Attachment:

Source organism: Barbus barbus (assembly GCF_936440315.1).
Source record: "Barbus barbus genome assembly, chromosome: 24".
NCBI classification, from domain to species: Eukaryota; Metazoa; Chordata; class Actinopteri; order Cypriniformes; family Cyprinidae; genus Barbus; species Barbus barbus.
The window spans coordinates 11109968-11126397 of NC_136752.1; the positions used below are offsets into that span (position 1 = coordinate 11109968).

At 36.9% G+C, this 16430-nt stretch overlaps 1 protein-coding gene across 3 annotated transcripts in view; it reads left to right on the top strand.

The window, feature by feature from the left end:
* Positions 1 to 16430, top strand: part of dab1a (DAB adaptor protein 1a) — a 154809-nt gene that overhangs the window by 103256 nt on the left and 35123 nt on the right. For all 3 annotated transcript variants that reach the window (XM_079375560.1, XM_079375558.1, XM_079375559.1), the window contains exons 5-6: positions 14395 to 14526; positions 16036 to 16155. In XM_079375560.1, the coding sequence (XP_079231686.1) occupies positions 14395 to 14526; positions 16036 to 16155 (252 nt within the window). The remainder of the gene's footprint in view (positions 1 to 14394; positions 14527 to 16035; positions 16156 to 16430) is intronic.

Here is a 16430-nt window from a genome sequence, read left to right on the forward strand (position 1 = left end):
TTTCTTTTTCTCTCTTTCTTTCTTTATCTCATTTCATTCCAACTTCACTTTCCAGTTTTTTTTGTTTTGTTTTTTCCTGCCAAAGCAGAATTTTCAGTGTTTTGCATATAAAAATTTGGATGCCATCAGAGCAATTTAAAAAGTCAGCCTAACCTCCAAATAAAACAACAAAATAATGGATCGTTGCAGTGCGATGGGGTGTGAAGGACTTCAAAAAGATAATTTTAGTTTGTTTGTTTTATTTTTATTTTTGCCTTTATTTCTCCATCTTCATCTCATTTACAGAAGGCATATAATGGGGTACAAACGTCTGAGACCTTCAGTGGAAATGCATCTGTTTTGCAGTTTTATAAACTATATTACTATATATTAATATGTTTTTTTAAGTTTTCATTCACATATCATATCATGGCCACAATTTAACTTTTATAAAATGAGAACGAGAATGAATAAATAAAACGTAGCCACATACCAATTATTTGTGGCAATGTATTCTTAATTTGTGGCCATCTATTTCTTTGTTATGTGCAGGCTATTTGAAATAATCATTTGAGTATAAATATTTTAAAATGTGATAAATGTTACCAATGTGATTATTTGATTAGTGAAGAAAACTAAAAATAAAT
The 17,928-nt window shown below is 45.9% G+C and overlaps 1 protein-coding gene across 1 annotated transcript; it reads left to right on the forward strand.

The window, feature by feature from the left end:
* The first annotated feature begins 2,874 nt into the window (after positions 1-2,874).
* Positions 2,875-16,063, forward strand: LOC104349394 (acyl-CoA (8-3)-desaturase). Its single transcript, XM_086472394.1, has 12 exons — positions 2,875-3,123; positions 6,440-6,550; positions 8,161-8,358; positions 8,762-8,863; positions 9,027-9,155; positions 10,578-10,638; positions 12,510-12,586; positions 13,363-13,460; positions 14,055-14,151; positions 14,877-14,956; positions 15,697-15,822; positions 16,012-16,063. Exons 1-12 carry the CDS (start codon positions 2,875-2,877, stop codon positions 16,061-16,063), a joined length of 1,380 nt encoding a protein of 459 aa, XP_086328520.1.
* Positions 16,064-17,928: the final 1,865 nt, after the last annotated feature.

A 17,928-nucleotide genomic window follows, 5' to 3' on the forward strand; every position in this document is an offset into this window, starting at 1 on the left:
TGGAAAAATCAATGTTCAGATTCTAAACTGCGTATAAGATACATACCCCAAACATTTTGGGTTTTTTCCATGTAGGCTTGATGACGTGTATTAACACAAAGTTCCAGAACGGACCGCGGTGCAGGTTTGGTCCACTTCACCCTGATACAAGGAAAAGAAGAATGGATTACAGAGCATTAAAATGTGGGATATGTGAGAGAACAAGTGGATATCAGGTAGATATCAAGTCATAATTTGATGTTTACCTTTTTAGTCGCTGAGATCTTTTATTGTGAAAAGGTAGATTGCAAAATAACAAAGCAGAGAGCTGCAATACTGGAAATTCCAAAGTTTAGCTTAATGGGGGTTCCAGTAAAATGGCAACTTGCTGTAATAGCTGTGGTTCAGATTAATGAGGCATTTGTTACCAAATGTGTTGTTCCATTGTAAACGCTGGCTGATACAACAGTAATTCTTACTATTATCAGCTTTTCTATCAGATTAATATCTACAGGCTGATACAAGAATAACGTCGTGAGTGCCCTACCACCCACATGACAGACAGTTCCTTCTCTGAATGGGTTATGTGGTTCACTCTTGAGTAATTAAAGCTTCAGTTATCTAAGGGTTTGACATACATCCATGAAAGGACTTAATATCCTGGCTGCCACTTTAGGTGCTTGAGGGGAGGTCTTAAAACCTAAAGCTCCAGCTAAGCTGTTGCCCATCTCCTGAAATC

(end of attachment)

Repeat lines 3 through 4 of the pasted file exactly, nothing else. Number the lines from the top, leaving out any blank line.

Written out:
NCBI classification, from domain to species: Eukaryota; Metazoa; Chordata; class Actinopteri; order Cypriniformes; family Cyprinidae; genus Barbus; species Barbus barbus.
The window spans coordinates 11109968-11126397 of NC_136752.1; the positions used below are offsets into that span (position 1 = coordinate 11109968).